Canada's Bipolar Economy

July 22, 2008

Officials at the Bank of Canada project Canadian GDP growth of just 1.5% in the second half of 2008, which compares to theoretical trend growth in the period of 2.8% if productive resources were to be fully utilized.  They anticipate drags from net foreign demand of 1.9 percentage points in full-2008 and 1.1 ppts in full-2009 and look for continuing and identically low 1.5% GDP growth during 2009 in the United States, Euroland and Japan.  Shifts in net exports, which are seen shaving just a tenth of a percentage point (ppt) from growth in 2010, account for variation in Canada’s business cycle, along with a better inventory picture after 2008.  Final domestic demand is expected to make a positive and solid contribution to GDP growth of 3.4 ppts in 2008, 2009, and 2010.  A semi-annual forecast released in April had assumed oil prices would average $109 in 2H08, $105 in 2009 and $102 in 2010.  Such has now been revised to $141, $142, and $141, which are based on futures prices.  But those revisions released last week already are some distance above actual levels.  The central bank in Canada faces a common inflation forecasting problem.  Nobody really knows what oil prices will do.  Recent experience is that such prices swing wildly and dominate overall CPI figures.  Monetary policy today needs to address expected inflation down the road, but oil price volatility weakens the ability to anticipate what inflation will be at different interest rate settings.  The revisions in assumed oil costs caused projected total CPI inflation in the second half of 2008 to get bumped up to 3.95% from a forecast of 1.9% made just three months ago.  Officials expect total CPI inflation to peak at 4.3% in 1Q09, which is 130 basis points above the central bank rate target.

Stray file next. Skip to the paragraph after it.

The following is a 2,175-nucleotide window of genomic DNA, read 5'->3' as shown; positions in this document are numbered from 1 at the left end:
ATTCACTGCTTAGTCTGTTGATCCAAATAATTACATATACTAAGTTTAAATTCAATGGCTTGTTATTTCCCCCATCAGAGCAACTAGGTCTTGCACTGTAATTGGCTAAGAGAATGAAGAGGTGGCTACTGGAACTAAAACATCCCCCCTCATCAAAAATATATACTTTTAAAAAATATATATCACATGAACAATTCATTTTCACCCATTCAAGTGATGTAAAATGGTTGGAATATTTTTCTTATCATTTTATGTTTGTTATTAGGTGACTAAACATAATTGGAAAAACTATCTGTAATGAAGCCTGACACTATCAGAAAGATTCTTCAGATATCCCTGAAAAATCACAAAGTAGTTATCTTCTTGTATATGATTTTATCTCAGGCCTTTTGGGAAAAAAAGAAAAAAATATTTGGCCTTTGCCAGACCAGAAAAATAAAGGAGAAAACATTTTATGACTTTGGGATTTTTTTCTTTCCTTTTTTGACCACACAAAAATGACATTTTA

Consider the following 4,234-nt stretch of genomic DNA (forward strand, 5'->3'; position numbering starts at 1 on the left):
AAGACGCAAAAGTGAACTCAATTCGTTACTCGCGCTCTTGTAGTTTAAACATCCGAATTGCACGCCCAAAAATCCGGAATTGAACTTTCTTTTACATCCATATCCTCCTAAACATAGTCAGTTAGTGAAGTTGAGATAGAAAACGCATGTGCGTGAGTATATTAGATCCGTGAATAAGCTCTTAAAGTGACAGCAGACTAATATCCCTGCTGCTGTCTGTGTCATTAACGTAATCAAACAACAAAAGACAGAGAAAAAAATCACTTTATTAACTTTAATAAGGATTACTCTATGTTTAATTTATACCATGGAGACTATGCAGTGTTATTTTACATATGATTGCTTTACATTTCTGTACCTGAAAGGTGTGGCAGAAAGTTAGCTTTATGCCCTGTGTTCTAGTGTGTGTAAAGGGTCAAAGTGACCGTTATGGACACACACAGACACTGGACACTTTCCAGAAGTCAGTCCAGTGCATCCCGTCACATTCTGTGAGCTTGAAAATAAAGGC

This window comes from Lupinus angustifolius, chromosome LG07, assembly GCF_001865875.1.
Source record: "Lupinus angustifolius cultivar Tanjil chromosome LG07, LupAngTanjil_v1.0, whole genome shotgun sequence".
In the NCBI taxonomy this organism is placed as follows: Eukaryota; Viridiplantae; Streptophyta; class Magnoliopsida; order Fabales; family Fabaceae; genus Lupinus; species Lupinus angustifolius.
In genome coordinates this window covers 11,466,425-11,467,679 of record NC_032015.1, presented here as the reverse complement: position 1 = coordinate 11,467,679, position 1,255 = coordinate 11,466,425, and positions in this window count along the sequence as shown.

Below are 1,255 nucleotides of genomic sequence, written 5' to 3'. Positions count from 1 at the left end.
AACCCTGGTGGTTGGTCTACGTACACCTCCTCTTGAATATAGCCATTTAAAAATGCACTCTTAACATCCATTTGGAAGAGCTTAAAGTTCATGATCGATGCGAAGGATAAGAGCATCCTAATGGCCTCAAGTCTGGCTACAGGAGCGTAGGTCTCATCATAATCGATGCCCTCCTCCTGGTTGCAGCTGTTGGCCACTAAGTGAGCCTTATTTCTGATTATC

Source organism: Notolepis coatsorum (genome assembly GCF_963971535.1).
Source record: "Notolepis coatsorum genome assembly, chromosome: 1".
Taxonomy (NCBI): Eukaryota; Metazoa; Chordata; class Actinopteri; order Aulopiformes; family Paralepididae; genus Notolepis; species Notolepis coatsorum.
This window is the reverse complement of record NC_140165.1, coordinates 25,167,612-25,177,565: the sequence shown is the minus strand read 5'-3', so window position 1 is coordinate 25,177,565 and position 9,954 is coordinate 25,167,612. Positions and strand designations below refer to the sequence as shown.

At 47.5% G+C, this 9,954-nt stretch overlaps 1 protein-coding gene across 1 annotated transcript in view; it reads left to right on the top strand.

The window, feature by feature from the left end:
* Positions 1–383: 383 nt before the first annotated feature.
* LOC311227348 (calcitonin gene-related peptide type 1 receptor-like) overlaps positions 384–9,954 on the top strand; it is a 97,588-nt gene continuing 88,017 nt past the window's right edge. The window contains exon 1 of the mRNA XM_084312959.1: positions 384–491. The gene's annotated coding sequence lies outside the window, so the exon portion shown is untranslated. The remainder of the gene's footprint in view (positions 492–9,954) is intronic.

Several recent Canadian economic indicators surprised on the upside.  Wholesale trade jumped 1.6% in May and rose by 0.7% in volume terms.  May exports jumped 5.4%, and manufacturing sales and orders climbed in May by 2.7% each.  Compared to their levels at end-2007, sales were up 5.5%, and orders had risen 3.8%.  Net capital inflows generated by Canadian transactions in securities with foreigners increased sharply to C$ 4.2 billion per month in April-May from C$ 2.14 billion per month in the first quarter of 2008.  All this does not detract from the fact that Canadian growth in 2008 is apt to be lower than in any year since 1992.  GDP slid 0.3% in 1Q, and the annualized expansion of employment slowed to 0.7% over the last four reported months.  May retail sales get reported in Canada later today, followed by consumer prices tomorrow.  The Canadian dollar has not performed as well as the Australian dollar, a fellow commodity-sensitive currency.  Conventional wisdom attributes that discrepancy to Canada’s close ties to the United States, whose economy continues to teeter on the brink of recession.  The Australian central bank rate target, 7.25%, is moreover 425 basis points above the Bank of Canada overnight money target of 3.0%.

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